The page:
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Oral assessment

Oral assessment is a common practice across education and comes in many forms. Here is basic guidance on how to approach it.

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1 August 2019

In oral assessment, students speak to provide evidence of their learning. Internationally, oral examinations are commonplace. 

We use a wide variety of oral assessment techniques at UCL.

Students can be asked to: 

  • present posters
  • use presentation software such as Power Point or Prezi
  • perform in a debate
  • present a case
  • answer questions from teachers or their peers.

Students’ knowledge and skills are explored through dialogue with examiners.

Teachers at UCL recommend oral examinations, because they provide students with the scope to demonstrate their detailed understanding of course knowledge.

Educational benefits for your students

Good assessment practice gives students the opportunity to demonstrate learning in different ways. 

Some students find it difficult to write so they do better in oral assessments. Others may find it challenging to present their ideas to a group of people.  

Oral assessment takes account of diversity and enables students to develop verbal communication skills that will be valuable in their future careers.  

Marking criteria and guides can be carefully developed so that assessment processes can be quick, simple and transparent. 

How to organise oral assessment

Oral assessment can take many forms.

Audio and/or video recordings can be uploaded to Moodle if live assessment is not practicable.

Tasks can range from individual or group talks and presentations to dialogic oral examinations.

Oral assessment works well as a basis for feedback to students and/or to generate marks towards final results.

1. Consider the learning you're aiming to assess 

How can you best offer students the opportunity to demonstrate that learning?

The planning process needs to start early because students must know about and practise the assessment tasks you design.

2. Inform the students of the criteria

Discuss the assessment criteria with students, ensuring that you include (but don’t overemphasise) presentation or speaking skills.

Identify activities which encourage the application or analysis of knowledge. You could choose from the options below or devise a task with a practical element adapted to learning in your discipline.

3. Decide what kind of oral assessment to use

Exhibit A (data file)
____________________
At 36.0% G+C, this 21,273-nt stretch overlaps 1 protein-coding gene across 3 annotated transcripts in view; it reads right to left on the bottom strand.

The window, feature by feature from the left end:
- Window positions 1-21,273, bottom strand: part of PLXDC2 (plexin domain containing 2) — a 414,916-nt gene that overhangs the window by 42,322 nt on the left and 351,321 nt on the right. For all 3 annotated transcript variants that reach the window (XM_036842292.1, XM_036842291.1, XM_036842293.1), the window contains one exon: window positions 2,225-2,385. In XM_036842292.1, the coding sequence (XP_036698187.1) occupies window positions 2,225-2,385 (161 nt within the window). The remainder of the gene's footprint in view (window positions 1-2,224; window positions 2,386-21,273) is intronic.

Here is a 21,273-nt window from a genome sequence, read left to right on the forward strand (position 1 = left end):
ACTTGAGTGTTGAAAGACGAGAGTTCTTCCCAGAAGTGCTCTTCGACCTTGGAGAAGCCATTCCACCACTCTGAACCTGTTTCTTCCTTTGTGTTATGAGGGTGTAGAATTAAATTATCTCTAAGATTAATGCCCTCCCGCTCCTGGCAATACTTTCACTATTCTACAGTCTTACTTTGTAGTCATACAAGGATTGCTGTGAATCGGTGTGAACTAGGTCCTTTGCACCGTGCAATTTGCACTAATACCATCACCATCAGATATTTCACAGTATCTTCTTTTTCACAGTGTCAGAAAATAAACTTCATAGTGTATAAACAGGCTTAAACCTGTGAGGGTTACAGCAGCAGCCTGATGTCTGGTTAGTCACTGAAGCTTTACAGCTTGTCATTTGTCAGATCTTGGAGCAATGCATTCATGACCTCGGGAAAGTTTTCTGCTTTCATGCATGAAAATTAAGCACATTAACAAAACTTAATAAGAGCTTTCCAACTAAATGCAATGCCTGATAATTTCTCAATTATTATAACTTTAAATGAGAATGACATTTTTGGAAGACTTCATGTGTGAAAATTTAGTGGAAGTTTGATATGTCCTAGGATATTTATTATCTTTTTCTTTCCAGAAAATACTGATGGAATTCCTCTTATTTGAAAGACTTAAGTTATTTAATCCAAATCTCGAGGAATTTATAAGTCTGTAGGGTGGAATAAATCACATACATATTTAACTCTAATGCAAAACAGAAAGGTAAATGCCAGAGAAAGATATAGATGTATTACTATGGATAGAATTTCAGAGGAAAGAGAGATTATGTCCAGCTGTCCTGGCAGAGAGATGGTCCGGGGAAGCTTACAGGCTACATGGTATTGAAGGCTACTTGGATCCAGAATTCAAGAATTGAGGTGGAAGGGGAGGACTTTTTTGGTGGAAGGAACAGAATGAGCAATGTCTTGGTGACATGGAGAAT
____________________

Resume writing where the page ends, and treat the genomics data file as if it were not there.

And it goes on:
Options for oral assessment can include:

Assessment task

  • Presentation
  • Talk
  • Debate
  • Role-play
  • Interview
  • Dialogue
  • Question and answer session.

Individual or group

If group, how will you distribute the tasks and the marks?

Combination with other modes of assessment

  • Oral presentation of a project report or dissertation.
  • Oral presentation of posters, diagrams, or museum objects.
  • Commentary on a practical exercise.
  • Questions to follow up written tests, examinations, or essays.

Decide on the weighting of the different assessment tasks and clarify how the assessment criteria will be applied to each.

Peer or staff assessment or a combination: groups of students can assess other groups or individuals.

4. Brief your students

When you’ve decided which options to use, provide students with detailed information.

Integrate opportunities to develop the skills needed for oral assessment progressively as students learn.

If you can involve students in formulating assessment criteria, they will be motivated and engaged and they will gain insight into what is required, especially if examples are used.

5. Planning, planning planning!

Plan the oral assessment event meticulously.

Stick rigidly to planned timing. Ensure that students practise presentations with time limitations in mind. Allow time between presentations or interviews and keep presentations brief.  

6. Decide how you will evaluate

Decide how you will evaluate presentations or students’ responses.

It is useful to create an assessment sheet with a grid or table using the relevant assessment criteria.

Focus on core learning outcomes, avoiding detail.

Two assessors must be present to:

  • evaluate against a range of specific core criteria
  • focus on forming a holistic judgment.

Leave time to make a final decision on marks perhaps after every four presentations. Refer to audio recordings later for borderline cases. 

7. Use peers to assess presentations

Students will learn from presentations especially if you can use ‘audio/video recall’ for feedback.

Let speakers talk through aspects of the presentation, pointing out areas they might develop. Then discuss your evaluation with them. This can also be done in peer groups.

If you have large groups of students, they can support each other, each providing feedback to several peers. They can use the same assessment sheets as teachers. Marks can also be awarded for feedback.

8. Use peer review

A great advantage of oral assessment is that learning can be shared and peer reviewed, in line with academic practice.

There are many variants on the theme so why not let your students benefit from this underused form of assessment?


This guide has been produced by the UCL Arena Centre for Research-based Education. You are welcome to use this guide if you are from another educational facility, but you must credit the UCL Arena Centre.